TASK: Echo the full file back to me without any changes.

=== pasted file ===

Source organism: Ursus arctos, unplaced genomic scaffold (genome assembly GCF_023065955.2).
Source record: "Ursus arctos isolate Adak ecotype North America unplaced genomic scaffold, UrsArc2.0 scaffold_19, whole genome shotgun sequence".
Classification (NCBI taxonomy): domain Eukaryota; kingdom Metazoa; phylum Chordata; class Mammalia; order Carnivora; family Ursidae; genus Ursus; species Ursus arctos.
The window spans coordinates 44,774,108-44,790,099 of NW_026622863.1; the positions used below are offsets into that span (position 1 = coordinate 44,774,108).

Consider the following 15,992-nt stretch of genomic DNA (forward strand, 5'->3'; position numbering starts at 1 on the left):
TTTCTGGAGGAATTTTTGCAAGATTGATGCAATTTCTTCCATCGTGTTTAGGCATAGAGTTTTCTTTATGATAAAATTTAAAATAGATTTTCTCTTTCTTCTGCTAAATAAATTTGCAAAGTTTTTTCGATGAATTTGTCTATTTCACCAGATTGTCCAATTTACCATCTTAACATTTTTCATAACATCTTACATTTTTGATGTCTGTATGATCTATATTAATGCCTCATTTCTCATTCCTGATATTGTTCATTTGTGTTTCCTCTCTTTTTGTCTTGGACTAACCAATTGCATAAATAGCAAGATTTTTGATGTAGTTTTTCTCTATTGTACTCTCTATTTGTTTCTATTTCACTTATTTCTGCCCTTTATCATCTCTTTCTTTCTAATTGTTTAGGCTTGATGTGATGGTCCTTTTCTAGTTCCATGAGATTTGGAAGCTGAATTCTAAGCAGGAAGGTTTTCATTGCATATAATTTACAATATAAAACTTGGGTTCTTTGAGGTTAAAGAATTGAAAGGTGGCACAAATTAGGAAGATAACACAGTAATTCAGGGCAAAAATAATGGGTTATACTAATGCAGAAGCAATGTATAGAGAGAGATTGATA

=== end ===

Source organism: Ursus arctos, unplaced genomic scaffold (genome assembly GCF_023065955.2).
Source record: "Ursus arctos isolate Adak ecotype North America unplaced genomic scaffold, UrsArc2.0 scaffold_19, whole genome shotgun sequence".
Classification (NCBI taxonomy): domain Eukaryota; kingdom Metazoa; phylum Chordata; class Mammalia; order Carnivora; family Ursidae; genus Ursus; species Ursus arctos.
The window spans coordinates 44,774,108-44,790,099 of NW_026622863.1; the positions used below are offsets into that span (position 1 = coordinate 44,774,108).

Consider the following 15,992-nt stretch of genomic DNA (forward strand, 5'->3'; position numbering starts at 1 on the left):
TTTCTGGAGGAATTTTTGCAAGATTGATGCAATTTCTTCCATCGTGTTTAGGCATAGAGTTTTCTTTATGATAAAATTTAAAATAGATTTTCTCTTTCTTCTGCTAAATAAATTTGCAAAGTTTTTTCGATGAATTTGTCTATTTCACCAGATTGTCCAATTTACCATCTTAACATTTTTCATAACATCTTACATTTTTGATGTCTGTATGATCTATATTAATGCCTCATTTCTCATTCCTGATATTGTTCATTTGTGTTTCCTCTCTTTTTGTCTTGGACTAACCAATTGCATAAATAGCAAGATTTTTGATGTAGTTTTTCTCTATTGTACTCTCTATTTGTTTCTATTTCACTTATTTCTGCCCTTTATCATCTCTTTCTTTCTAATTGTTTAGGCTTGATGTGATGGTCCTTTTCTAGTTCCATGAGATTTGGAAGCTGAATTCTAAGCAGGAAGGTTTTCATTGCATATAATTTACAATATAAAACTTGGGTTCTTTGAGGTTAAAGAATTGAAAGGTGGCACAAATTAGGAAGATAACACAGTAATTCAGGGCAAAAATAATGGGTTATACTAATGCAGAAGCAATGTATAGAGAGAGATTGATA